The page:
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"My Dad was one of the first after World War II to introduce some of what we call chemicals into agriculture – pesticides, herbicides, insecticides, broad base fertilizer use, nitrogen especially on small grains."
     [Question:] "For around this area."
     "In this area, yeah."
     [Question:] "And why did he do that?"
     "That's what they taught him at his short courses that he went to at university on the GI bill following the war. And looked at that, all the stuff he was supposed to do. But at the same time, when he started farming again, his dad bought for him a subscription to Organic Farming and Gardening that Rodale was just starting to put out, as well as a subscription to the Biodynamic Farming and Gardening Quarterly which – I don't ever remember a time when they weren't around the house… I'm probably the only junior high kid in the whole central US that read the Biodynamic Farming and Gardening Quarterly on a regular basis, you know. So that was just part of my background. And then by the time they had moved here, although he was still using some of those materials and stuff, he was starting to shift his whole thinking about starting to convert some of the farm then to looking at using some of those organic management practices…
     "Dad's probably a little better observer of what's going on around him than most people. And he noticed in the early years when he was using the fertilizers and the herbicides and stuff that – He noticed the impact on wildlife populations, on the birds, shifts in the insect populations. He noticed sensitivities of crop plants to that – that he had more physical, structural problems where herbicides were used as opposed to where they weren't. And so, those things. And he thought, you know, 'If I'm getting all of this, they're telling me all this stuff only affects the target. But I'm seeing that it doesn't. And that can't be the right way to go forward. It's just going to continue to get you in trouble and there has to be a different way to do it.' And that's when he started seriously looking at these other things and started trying to develop them. So most of the years I remember growing up, Dad was focusing pretty much on organic management techniques on the farm and actually quit. After being the first to introduce [he was] the first to quit."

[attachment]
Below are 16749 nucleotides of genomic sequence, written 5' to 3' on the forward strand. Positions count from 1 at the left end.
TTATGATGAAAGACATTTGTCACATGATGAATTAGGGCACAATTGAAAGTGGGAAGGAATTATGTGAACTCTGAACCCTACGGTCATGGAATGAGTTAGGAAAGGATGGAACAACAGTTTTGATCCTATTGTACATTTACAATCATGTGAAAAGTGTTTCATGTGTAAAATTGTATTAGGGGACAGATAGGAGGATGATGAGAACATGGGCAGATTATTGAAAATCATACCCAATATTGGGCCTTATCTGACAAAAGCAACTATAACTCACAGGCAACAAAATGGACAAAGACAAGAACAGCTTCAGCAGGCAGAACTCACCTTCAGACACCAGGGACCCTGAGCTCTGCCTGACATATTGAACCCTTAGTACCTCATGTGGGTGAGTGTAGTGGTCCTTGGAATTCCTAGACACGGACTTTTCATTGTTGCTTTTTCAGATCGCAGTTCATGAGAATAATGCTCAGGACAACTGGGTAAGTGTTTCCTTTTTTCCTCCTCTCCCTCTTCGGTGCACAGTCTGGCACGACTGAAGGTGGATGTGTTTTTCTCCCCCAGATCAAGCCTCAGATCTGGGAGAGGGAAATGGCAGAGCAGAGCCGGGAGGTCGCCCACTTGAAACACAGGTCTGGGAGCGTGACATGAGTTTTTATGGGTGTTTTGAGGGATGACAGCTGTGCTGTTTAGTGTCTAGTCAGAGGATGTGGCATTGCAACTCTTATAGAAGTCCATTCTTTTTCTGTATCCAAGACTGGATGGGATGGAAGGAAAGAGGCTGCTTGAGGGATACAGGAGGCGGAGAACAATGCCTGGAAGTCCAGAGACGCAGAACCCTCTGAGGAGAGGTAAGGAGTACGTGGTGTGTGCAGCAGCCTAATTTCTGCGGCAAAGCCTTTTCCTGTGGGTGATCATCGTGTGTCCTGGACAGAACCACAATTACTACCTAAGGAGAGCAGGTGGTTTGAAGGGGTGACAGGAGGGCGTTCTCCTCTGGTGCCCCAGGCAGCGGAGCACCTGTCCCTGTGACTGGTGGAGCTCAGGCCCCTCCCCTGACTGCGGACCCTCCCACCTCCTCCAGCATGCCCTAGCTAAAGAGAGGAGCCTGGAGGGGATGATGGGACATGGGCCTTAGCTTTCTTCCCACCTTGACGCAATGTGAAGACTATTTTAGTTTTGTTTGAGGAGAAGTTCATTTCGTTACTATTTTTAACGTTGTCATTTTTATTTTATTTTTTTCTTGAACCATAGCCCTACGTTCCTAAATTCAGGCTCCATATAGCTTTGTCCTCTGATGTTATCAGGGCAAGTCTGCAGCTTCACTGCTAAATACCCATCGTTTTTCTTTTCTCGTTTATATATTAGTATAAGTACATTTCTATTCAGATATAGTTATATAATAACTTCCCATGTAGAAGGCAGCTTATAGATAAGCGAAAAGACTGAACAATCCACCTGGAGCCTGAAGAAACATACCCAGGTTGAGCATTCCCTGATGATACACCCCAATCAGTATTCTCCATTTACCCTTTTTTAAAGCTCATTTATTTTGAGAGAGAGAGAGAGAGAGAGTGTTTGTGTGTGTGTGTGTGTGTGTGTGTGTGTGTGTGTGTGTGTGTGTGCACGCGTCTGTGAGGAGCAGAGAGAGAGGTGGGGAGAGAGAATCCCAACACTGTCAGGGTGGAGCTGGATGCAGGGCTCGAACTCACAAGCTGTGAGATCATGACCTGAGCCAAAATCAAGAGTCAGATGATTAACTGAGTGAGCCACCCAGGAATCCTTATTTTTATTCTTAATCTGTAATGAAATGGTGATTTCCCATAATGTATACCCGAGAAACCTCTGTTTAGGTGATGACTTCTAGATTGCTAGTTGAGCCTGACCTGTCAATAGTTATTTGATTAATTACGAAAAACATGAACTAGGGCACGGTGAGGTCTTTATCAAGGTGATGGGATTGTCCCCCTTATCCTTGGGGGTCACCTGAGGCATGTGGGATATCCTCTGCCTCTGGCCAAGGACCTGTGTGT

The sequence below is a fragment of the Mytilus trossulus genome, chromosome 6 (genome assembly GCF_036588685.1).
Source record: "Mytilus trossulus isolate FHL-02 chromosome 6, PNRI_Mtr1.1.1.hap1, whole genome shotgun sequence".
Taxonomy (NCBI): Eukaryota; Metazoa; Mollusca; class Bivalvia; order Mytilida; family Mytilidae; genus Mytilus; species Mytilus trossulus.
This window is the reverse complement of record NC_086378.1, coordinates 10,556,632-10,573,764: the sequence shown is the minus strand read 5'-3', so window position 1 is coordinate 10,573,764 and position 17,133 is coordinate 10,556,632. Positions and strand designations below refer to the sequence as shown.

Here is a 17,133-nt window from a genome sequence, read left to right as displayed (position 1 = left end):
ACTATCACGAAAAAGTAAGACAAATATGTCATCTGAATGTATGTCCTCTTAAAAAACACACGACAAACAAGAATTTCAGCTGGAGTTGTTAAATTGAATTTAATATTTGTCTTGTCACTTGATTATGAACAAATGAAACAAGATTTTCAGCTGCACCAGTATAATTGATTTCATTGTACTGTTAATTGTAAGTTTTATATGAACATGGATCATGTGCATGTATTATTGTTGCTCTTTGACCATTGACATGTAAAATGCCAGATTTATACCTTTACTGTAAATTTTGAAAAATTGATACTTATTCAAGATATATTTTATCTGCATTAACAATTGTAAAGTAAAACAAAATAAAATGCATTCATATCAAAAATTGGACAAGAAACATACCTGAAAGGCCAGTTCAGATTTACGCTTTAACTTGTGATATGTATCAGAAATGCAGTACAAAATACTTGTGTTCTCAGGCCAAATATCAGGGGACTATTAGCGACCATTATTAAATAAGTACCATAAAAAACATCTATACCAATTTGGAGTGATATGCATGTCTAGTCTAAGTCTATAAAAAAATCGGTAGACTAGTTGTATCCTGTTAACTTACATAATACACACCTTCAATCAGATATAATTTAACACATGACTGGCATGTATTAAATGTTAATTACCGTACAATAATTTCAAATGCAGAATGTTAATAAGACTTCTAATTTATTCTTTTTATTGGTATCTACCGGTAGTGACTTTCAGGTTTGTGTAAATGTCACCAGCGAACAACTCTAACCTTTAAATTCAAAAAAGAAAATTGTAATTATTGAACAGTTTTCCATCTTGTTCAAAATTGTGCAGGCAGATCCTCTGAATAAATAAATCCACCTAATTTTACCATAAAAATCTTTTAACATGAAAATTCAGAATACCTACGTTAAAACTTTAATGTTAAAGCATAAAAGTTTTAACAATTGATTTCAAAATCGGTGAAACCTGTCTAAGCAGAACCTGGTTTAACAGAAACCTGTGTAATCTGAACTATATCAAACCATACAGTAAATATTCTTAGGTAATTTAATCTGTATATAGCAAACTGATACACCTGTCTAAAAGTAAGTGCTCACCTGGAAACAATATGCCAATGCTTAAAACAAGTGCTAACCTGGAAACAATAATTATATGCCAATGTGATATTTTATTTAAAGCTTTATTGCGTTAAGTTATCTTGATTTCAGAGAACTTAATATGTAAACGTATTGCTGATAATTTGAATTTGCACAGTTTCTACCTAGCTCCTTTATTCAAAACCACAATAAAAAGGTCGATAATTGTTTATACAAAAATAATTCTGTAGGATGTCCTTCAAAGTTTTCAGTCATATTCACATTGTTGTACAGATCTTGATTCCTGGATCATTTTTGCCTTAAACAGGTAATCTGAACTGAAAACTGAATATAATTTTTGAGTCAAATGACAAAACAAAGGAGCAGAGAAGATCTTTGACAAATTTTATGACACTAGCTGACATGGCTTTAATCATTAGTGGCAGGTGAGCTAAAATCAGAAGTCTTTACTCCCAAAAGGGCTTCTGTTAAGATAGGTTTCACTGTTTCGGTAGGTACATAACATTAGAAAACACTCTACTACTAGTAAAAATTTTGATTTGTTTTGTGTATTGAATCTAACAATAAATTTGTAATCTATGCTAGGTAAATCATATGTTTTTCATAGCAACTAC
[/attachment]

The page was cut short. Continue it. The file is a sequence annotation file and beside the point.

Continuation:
[Question:] "OK, interesting. Wow."
     "Public rumors around the community both times was that he was crazy. But anyway."
     [Question:] "Tell me more about that."
     "[Laughs.] Well, I mean, anytime you do something different than what is the mainstream or that everybody considers the right thing to do, that kind of goes along with it. And I had to grow up with that. And so, that has a big impact."

Dave Vetter – The Chemical Age

   

Excerpts from Dave Vetter’s Interview:

Food as a Weapon?
Government Subsidies
Sustainable Agriculture
Organic Agriculture
Organic Ag & Pests
Mining Water
Implements Through the Ages